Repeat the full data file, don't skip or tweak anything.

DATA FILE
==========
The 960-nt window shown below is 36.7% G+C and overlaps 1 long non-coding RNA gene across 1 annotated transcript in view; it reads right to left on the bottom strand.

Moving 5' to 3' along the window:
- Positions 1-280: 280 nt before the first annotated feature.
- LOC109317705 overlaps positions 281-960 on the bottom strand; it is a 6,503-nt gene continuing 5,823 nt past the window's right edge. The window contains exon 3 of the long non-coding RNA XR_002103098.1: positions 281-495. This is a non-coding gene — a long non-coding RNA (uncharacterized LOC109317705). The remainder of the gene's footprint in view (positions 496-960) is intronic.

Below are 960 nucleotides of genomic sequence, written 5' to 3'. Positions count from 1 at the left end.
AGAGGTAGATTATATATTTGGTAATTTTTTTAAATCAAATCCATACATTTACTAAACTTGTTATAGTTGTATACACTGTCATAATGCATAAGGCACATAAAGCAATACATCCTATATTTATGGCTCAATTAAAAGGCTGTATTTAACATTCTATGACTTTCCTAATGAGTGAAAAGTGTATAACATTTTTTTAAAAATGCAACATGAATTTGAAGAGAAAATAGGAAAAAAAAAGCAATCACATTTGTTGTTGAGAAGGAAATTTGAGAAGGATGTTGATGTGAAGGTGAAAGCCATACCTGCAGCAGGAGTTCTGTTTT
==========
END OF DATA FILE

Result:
The 960-nt window shown below is 36.7% G+C and overlaps 1 long non-coding RNA gene across 1 annotated transcript in view; it reads right to left on the bottom strand.

Moving 5' to 3' along the window:
- Positions 1-280: 280 nt before the first annotated feature.
- LOC109317705 overlaps positions 281-960 on the bottom strand; it is a 6,503-nt gene continuing 5,823 nt past the window's right edge. The window contains exon 3 of the long non-coding RNA XR_002103098.1: positions 281-495. This is a non-coding gene — a long non-coding RNA (uncharacterized LOC109317705). The remainder of the gene's footprint in view (positions 496-960) is intronic.

Below are 960 nucleotides of genomic sequence, written 5' to 3'. Positions count from 1 at the left end.
AGAGGTAGATTATATATTTGGTAATTTTTTTAAATCAAATCCATACATTTACTAAACTTGTTATAGTTGTATACACTGTCATAATGCATAAGGCACATAAAGCAATACATCCTATATTTATGGCTCAATTAAAAGGCTGTATTTAACATTCTATGACTTTCCTAATGAGTGAAAAGTGTATAACATTTTTTTAAAAATGCAACATGAATTTGAAGAGAAAATAGGAAAAAAAAAGCAATCACATTTGTTGTTGAGAAGGAAATTTGAGAAGGATGTTGATGTGAAGGTGAAAGCCATACCTGCAGCAGGAGTTCTGTTTT